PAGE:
I was gripped from the start and found this story to be a very different take on what is actually a kind of vampire fantasy, a genre I actually have little interest in, so to please me it had to go some!
I loved the high-octane opening scene – it introduced great tension at the very start.
I liked Hitomi herself, her great courage, her compassion shown by how she paid for the damaged horse, wanted to help others in need, even when they were a great danger to her and how this tendency proved her salvation in impossible situations. I loved how the author SHOWED the qualities of the characters instead of TELLING us about them.
I enjoyed the slow build-up of some kind of chemistry between the fearful and unlikely Val and Hitomi. I liked the way the magic was handled, showing it coming at a cost to the one who wields it and also the cunningly slow reveal of the level of the magical powers held by Hitomi. The scene with Val in the tower had a weirdness to it that was truly fascinating, the calling of the bird, the release of the soul from entrapment in the blood spell and the horror of Val himself.
I loved the turn of phrase in places, such as when Hitomi says of her mother, “Four years I’ve thought her dead, scrabbling to find my next meal and keep a roof over my head, while she has dressed in silk and wandered sunlit gardens.” Conveys so much grief, rejection and sorrow in so few words.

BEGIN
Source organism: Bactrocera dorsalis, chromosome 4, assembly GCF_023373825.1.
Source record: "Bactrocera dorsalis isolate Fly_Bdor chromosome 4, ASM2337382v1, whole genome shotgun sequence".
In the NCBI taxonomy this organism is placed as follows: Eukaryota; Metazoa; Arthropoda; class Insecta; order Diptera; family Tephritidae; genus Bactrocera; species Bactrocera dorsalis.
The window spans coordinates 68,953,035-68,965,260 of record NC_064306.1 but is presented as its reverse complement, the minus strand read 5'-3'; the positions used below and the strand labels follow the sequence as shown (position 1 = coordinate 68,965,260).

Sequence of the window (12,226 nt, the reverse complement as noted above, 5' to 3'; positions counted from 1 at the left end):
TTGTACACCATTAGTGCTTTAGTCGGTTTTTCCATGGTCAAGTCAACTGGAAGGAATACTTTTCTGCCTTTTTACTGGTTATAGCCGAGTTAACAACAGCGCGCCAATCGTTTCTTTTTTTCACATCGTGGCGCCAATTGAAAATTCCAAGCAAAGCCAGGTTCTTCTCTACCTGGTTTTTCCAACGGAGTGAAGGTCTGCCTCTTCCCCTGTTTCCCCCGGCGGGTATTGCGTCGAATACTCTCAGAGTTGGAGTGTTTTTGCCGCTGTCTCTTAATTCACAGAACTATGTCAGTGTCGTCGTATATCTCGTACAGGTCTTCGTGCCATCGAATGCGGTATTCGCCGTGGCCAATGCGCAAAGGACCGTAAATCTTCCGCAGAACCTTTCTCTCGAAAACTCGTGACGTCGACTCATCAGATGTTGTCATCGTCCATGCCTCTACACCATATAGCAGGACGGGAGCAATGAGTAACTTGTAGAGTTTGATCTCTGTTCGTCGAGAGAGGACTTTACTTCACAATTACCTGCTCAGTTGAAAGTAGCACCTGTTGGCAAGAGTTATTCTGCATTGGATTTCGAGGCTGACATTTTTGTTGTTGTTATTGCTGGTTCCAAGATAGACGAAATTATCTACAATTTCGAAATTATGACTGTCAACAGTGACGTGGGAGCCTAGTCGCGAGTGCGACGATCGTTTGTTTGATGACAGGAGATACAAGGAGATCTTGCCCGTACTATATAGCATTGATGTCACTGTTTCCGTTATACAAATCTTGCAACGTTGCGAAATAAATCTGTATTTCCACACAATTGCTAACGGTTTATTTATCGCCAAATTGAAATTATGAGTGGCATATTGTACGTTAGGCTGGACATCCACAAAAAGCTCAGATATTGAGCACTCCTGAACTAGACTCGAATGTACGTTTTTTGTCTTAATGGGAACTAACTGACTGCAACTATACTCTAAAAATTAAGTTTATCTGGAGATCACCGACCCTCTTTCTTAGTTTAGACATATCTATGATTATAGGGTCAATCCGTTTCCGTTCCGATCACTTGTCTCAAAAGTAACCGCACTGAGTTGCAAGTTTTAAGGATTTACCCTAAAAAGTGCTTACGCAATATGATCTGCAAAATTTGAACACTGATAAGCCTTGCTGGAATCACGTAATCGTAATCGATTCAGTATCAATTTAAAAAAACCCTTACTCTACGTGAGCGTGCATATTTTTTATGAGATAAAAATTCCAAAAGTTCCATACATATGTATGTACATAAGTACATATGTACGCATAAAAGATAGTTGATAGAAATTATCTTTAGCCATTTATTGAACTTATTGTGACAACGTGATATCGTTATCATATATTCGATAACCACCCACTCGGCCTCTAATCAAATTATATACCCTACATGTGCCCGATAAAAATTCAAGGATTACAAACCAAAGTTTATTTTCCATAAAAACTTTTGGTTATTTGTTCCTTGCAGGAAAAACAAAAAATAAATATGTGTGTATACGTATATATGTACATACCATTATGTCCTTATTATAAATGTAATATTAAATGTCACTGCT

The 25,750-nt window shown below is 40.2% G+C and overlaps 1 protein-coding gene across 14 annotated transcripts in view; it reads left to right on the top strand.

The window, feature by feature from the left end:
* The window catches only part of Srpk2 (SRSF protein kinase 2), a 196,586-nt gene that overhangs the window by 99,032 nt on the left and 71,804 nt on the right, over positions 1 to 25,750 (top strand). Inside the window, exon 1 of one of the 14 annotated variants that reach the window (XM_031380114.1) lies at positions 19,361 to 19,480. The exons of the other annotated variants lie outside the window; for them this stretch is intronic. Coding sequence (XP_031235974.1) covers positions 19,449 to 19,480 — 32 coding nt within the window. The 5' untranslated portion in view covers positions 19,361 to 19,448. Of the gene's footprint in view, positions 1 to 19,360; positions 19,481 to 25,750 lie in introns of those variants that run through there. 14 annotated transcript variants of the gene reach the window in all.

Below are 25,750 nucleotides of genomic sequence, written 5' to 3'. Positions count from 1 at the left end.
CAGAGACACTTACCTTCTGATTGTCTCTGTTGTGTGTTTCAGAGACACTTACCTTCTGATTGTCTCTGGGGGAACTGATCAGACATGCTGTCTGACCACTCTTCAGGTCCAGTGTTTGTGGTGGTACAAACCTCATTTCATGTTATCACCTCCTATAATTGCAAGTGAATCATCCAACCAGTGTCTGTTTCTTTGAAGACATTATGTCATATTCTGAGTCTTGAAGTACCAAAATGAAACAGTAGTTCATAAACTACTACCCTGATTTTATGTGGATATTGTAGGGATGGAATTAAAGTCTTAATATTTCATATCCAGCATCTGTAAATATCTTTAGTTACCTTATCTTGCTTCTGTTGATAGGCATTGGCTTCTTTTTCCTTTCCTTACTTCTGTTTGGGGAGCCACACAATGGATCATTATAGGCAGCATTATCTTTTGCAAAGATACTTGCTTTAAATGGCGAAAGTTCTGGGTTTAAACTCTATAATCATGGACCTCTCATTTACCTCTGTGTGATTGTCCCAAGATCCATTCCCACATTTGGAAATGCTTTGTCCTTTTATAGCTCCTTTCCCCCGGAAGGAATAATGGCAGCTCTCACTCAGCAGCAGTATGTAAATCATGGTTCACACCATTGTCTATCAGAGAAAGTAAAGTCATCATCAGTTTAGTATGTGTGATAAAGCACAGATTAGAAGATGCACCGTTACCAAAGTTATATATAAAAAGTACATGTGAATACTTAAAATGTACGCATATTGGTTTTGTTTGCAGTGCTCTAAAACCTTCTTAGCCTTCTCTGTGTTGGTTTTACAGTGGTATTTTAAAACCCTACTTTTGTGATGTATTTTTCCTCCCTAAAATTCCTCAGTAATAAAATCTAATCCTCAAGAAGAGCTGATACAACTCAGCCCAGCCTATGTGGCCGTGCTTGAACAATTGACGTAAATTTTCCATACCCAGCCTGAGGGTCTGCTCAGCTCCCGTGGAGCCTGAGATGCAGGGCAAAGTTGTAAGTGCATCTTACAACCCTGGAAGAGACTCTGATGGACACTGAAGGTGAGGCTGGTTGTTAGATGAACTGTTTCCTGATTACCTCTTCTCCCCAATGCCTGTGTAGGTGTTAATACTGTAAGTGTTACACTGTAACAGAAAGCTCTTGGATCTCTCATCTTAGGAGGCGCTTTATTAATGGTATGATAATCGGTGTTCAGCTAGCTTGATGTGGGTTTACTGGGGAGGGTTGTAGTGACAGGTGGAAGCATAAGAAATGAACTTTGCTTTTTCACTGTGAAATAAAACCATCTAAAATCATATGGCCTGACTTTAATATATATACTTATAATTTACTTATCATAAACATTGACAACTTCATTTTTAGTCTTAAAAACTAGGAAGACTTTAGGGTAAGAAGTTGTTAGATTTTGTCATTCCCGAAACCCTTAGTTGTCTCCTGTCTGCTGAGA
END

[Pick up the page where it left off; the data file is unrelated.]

Compared to the more well-known vampire fantasies (and they are usually lesser in quality than this one,) there was a refreshing difference in tone that felt almost like a cultural difference and it was partly explained when I realized the author’s own cultural background may be very different from most others of this genre I have read. The book is better for that difference.
I loved how the book seemed to be adequately concluded for a “book one” of a series – it did not just stop and leave the reader hanging. It had its own sense of conclusion and this came to me mainly from the little carving that was given by Val to Hitomi at the end. I loved that touch and hoped for it from the first I heard of his carvings in the story. There are still plenty of reasons for me to want to read book two however.
I usually gripe about stories written in the present tense but somehow this one gets away with it.
I think this book will appeal to young adults and inspire them to want more.